The surprising resilience of the Old in New Media
Last time, we said we like the New Yorker because we love writing and reading.
We also said we’re not that keen on digital writing because it looks awful and it’s full of distractions.
For once, somebody up there agrees with us. As the Guardian tells us, the New Yorker’s recent website redesign keeps true to the organ’s branding, but is tailored to two trends in web content. Two trends you wouldn’t realise are trends considering the usual approach to online writing.
- There is a high demand online for long-form journalism. The New Yorker site’s most popular piece is 25,000 words long.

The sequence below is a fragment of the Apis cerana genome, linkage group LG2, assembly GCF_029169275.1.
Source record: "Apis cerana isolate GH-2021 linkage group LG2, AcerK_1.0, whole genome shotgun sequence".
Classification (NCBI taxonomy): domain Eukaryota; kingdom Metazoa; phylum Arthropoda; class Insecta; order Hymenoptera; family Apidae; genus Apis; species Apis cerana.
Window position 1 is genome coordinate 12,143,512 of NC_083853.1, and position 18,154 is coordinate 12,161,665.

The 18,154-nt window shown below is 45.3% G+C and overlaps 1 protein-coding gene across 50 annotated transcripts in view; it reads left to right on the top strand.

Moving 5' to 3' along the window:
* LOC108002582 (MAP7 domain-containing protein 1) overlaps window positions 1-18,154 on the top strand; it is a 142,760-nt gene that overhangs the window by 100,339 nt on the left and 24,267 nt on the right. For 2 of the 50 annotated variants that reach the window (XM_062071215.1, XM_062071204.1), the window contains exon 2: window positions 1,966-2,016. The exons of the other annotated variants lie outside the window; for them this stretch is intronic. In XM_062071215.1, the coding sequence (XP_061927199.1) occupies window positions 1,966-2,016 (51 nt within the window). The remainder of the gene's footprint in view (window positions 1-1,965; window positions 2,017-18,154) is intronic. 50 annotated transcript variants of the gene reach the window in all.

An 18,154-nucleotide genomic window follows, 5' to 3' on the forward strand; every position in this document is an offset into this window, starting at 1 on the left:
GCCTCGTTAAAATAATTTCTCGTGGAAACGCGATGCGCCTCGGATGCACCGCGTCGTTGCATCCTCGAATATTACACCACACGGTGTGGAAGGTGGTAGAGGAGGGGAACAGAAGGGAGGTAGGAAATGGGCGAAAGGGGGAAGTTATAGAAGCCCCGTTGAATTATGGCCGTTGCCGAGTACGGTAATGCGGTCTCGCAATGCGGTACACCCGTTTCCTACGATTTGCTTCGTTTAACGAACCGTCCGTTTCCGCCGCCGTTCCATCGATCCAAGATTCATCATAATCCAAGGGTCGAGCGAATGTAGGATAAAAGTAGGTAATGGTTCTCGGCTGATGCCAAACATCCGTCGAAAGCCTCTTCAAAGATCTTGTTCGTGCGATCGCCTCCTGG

- The audience for long copy only wants to read it if it looks nice and it’s easy on the eye, with minimal distractions.
On the New Yorker’s new site, that translates to clear, old fashioned serif fonts in larger typefaces, a lot of white space, and hyperlinks in unobtrusive black rather than management consultancy blue. Just like we don’t have.
If you read their site on a standard resolution monitor, you’ll notice that copy in their articles is always margined to mimic the width of a page in a paperback novel.
It turns out books are formatted that way for a reason. It’s the easiest way for us to read.
So in honour of the occasion, here are a few things that’ve been declared “dead” in recent years that you might be seeing a lot of in the future:
- Long copy.
- Vinyl. (Not that it really has anything to do with this.)